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Decision suggests greater freedom for trial judges in contract law cases

|Written By Jennifer Brown
Decision suggests greater freedom for trial judges in contract law cases

Eli Lederman, a partner at Lenczner Slaght Royce Smith Griffin LLP, says a recent Court of Appeal decision in Ontario adds to a growing trend that suggests trial judges may have greater freedom to determine whether parties are living up to their contractual obligations.

In Energy Fundamentals Group Inc. v. Veresen Inc., the case involved implied terms in contracts. When can a court imply terms into a commercial contract upon which the parties have not expressly agreed? Veresen Inc. appealed the decision of an application judge implying a contractual obligation on its part to disclose information to enable the Energy Fundamentals Group to determine whether to exercise an option to acquire up to 20 per cent of a limited partnership, the Jordan Cove energy project.

Energy Fundamentals, an investment bank, introduced Veresen to the project, which involved the development of a liquid natural gas terminal on the coast of Oregon.

Veresen argued the application judge should not have implied terms requiring value and price disclosure.

On July 8, the court dismissed the appeal with costs to Energy Fundamentals of $50,000.

“I think this case signals that the law and the courts are moving in a direction where they are giving greater freedom to trial judges in contract cases to interpret agreements in such a way that could effectively allow for contractual parties to improve their bargains,” says Eli Lederman, a partner at Lencnzer Slaght Royce Smith Griffin LLP.

“What we’re seeing is even the application of contract law is trending toward greater room for implication of terms and trying to do justice by the parties regardless of what the strict terms of the agreement say.”

WeirFoulds LLP partner Jeff Cowan says the decision is consistent with the Supreme Court decision in Bhasin v. Hrynew.

“The Court of Appeal found Justice [Michael] Penny properly applied the necessity and business efficacy tests for implying a disclosure requirement,” says Cowan.

“Having done that, referring to the common doctrinal underpinning of good faith was not an error. I don’t believe they found that doctrine of good faith on its own can be used to imply terms. It is a device for supplementing the terms to deal with aspects of the relationship that have not been specifically dealt with by the parties.”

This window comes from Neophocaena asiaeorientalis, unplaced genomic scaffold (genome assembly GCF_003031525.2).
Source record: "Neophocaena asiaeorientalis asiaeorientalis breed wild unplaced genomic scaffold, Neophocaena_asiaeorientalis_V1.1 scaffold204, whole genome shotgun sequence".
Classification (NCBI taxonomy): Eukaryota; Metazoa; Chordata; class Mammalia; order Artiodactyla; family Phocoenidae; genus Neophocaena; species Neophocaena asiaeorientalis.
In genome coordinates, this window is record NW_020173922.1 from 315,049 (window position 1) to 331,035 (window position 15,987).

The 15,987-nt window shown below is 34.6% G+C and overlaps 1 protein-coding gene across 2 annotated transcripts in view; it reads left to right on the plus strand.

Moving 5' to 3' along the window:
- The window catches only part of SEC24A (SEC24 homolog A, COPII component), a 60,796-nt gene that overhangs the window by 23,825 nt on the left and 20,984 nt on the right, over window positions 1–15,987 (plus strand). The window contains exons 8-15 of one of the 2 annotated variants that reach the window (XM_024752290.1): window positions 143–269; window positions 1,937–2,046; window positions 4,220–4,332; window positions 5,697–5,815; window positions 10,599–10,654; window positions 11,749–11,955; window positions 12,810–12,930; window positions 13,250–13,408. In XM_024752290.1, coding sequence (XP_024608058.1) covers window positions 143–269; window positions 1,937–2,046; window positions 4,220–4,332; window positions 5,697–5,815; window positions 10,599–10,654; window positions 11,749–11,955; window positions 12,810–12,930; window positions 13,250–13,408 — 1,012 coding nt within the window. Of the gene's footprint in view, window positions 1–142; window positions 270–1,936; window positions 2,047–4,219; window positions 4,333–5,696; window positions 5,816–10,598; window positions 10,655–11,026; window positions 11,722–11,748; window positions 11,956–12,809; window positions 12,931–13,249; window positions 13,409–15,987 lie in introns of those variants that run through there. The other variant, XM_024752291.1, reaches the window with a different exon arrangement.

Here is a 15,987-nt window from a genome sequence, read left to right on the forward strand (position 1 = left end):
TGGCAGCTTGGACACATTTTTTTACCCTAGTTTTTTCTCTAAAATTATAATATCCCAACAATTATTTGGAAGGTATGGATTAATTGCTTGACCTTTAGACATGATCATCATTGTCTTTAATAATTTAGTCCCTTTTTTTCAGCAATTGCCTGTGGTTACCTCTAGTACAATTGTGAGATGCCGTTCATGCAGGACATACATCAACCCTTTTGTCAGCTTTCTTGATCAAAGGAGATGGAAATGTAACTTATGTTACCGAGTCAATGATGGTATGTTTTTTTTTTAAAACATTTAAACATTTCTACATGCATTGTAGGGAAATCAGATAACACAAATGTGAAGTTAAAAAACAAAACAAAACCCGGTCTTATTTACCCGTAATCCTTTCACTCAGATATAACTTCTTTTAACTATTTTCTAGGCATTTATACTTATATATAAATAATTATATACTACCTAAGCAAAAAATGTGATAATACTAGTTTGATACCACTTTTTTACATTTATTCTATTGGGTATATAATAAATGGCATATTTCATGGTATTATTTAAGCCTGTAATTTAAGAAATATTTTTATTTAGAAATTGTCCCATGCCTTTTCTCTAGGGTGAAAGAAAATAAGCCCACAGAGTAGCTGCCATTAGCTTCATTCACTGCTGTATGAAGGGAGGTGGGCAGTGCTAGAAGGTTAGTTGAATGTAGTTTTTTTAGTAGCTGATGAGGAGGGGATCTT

Lederman agrees the case follows Bhasin and says gone are the days when the courts would confine the parties to the strict terms of their contractual agreement.

“To my mind, this is a trend we’re now starting to see, combined with the Sattva decision, in which greater deference is being paid to trial judges regarding how they are to interpret contracts, and contractual interpretation will be given greater deference on the basis it is now a question of mixed fact and law,” he says, referencing Sattva Capital Corp. v. Creston Moly Corp.

He says the trend may lead to greater uncertainty for in-house lawyers and their external counsel as it makes it more difficult to provide advice and an assessment of the risks to parties to contracts.

“Now, there are going to be certain efforts and arguments that can be marshalled in favour of an aggrieved or perceived aggrieved party to seek the assistance of the court,” he says.

“In this case, it was a fact of trying to say, ‘Well, it was an implied term that we would be entitled to certain confidential pricing information’ and the other party to the contract said, ‘Wait, that’s not actually stipulated in our bargain. It’s not part of the agreement that we had to hand over confidential information to you in order for you to exercise the option.’”

The court decided it was an implied term that, in order for the party to determine whether it wanted to exercise the option, it should be entitled to this confidential information so it could properly assess the economics of doing so.

The court found the term should be inserted into the agreement.

The Court of Appeal referenced the test in M.J.B. Enterprises Ltd. v. Defence Construction (1951) Ltd. that dealt with implied terms. In that case, Justice Frank Iacobucci said: “As observed by the application judge, a contractual term may be implied ‘on the basis of the presumed intentions of the parties where necessary to give business efficacy to the contract or where it meets the ‘officious bystander test.’’

“What is important in both formulations [the business efficacy test and the ‘officious bystander test’] is a focus on the intentions of the actual parties. A court, when dealing with terms implied in fact, must be careful not to slide into determining the intentions of reasonable parties . . ..”

Lederman says that while lawyers drafting contracts will want to be more precise in the language of a contract, it doesn’t mean they will ever be ironclad.

“Even if you put an entire agreement clause into your contract, that doesn’t necessarily save you holus bolus from having an implied term put into it and it certainly doesn’t act to preclude a requirement that you have to perform in good faith,” he says.

“So you couldn’t put a clause in your agreement that says, quite apart from the terms of this agreement or what the Supreme Court has said in Bhasin, the parties are not required to perform any of these obligations in good faith because, in Bhasin, the court was clear you can’t contract out of this underlying duty of honest performance.”


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